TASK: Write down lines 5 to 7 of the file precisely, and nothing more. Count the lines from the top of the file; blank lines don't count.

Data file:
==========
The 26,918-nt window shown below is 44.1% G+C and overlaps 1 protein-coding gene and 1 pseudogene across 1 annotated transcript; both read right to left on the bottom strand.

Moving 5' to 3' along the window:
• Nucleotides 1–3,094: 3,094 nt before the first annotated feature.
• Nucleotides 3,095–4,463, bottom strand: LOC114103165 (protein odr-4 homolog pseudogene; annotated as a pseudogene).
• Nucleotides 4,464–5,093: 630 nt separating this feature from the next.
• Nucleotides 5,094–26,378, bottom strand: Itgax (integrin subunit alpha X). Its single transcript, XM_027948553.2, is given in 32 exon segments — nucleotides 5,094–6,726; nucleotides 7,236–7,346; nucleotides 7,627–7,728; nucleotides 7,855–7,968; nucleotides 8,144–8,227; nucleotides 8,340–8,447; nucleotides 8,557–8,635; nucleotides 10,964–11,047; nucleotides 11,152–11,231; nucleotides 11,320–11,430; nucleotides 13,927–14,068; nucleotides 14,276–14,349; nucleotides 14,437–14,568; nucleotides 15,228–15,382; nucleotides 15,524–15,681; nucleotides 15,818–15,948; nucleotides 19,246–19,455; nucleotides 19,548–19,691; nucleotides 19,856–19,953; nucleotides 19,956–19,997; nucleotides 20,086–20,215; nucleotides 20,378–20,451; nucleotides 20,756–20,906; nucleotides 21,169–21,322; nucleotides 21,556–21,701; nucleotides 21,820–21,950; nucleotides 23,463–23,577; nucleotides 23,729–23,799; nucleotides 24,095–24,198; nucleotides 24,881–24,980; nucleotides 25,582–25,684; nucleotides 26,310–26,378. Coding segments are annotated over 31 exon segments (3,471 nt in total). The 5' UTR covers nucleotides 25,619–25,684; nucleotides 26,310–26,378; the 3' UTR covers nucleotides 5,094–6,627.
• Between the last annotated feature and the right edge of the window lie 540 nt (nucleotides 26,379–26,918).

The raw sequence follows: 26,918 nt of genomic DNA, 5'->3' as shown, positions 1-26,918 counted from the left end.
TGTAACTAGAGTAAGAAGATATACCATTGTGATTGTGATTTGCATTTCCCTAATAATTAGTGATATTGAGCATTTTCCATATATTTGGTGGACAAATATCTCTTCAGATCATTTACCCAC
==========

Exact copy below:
• Nucleotides 4,464–5,093: 630 nt separating this feature from the next.
• Nucleotides 5,094–26,378, bottom strand: Itgax (integrin subunit alpha X). Its single transcript, XM_027948553.2, is given in 32 exon segments — nucleotides 5,094–6,726; nucleotides 7,236–7,346; nucleotides 7,627–7,728; nucleotides 7,855–7,968; nucleotides 8,144–8,227; nucleotides 8,340–8,447; nucleotides 8,557–8,635; nucleotides 10,964–11,047; nucleotides 11,152–11,231; nucleotides 11,320–11,430; nucleotides 13,927–14,068; nucleotides 14,276–14,349; nucleotides 14,437–14,568; nucleotides 15,228–15,382; nucleotides 15,524–15,681; nucleotides 15,818–15,948; nucleotides 19,246–19,455; nucleotides 19,548–19,691; nucleotides 19,856–19,953; nucleotides 19,956–19,997; nucleotides 20,086–20,215; nucleotides 20,378–20,451; nucleotides 20,756–20,906; nucleotides 21,169–21,322; nucleotides 21,556–21,701; nucleotides 21,820–21,950; nucleotides 23,463–23,577; nucleotides 23,729–23,799; nucleotides 24,095–24,198; nucleotides 24,881–24,980; nucleotides 25,582–25,684; nucleotides 26,310–26,378. Coding segments are annotated over 31 exon segments (3,471 nt in total). The 5' UTR covers nucleotides 25,619–25,684; nucleotides 26,310–26,378; the 3' UTR covers nucleotides 5,094–6,627.
• Between the last annotated feature and the right edge of the window lie 540 nt (nucleotides 26,379–26,918).